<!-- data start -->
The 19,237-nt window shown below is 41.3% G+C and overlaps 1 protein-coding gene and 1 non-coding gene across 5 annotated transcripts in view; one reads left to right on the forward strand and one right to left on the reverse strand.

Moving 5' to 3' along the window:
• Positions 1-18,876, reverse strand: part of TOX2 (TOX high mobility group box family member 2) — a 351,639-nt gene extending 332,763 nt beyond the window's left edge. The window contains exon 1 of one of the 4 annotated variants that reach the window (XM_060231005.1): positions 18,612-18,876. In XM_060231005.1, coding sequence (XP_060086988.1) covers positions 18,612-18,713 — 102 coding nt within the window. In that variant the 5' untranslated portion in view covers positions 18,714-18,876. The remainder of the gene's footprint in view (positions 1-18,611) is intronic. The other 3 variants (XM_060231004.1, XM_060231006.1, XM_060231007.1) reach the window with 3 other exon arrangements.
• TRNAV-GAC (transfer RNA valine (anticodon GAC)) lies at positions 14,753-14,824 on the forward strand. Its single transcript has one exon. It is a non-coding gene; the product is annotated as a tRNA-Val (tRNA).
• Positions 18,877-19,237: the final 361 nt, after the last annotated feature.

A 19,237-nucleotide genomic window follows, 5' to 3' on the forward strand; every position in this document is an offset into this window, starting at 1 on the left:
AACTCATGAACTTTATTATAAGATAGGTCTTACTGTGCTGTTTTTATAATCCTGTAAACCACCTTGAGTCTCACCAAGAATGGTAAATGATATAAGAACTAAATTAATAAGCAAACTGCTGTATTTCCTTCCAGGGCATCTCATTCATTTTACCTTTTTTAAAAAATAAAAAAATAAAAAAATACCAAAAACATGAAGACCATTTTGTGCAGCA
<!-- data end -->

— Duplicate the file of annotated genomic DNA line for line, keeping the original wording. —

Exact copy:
The 19,237-nt window shown below is 41.3% G+C and overlaps 1 protein-coding gene and 1 non-coding gene across 5 annotated transcripts in view; one reads left to right on the forward strand and one right to left on the reverse strand.

Moving 5' to 3' along the window:
• Positions 1-18,876, reverse strand: part of TOX2 (TOX high mobility group box family member 2) — a 351,639-nt gene extending 332,763 nt beyond the window's left edge. The window contains exon 1 of one of the 4 annotated variants that reach the window (XM_060231005.1): positions 18,612-18,876. In XM_060231005.1, coding sequence (XP_060086988.1) covers positions 18,612-18,713 — 102 coding nt within the window. In that variant the 5' untranslated portion in view covers positions 18,714-18,876. The remainder of the gene's footprint in view (positions 1-18,611) is intronic. The other 3 variants (XM_060231004.1, XM_060231006.1, XM_060231007.1) reach the window with 3 other exon arrangements.
• TRNAV-GAC (transfer RNA valine (anticodon GAC)) lies at positions 14,753-14,824 on the forward strand. Its single transcript has one exon. It is a non-coding gene; the product is annotated as a tRNA-Val (tRNA).
• Positions 18,877-19,237: the final 361 nt, after the last annotated feature.

A 19,237-nucleotide genomic window follows, 5' to 3' on the forward strand; every position in this document is an offset into this window, starting at 1 on the left:
AACTCATGAACTTTATTATAAGATAGGTCTTACTGTGCTGTTTTTATAATCCTGTAAACCACCTTGAGTCTCACCAAGAATGGTAAATGATATAAGAACTAAATTAATAAGCAAACTGCTGTATTTCCTTCCAGGGCATCTCATTCATTTTACCTTTTTTAAAAAATAAAAAAATAAAAAAATACCAAAAACATGAAGACCATTTTGTGCAGCA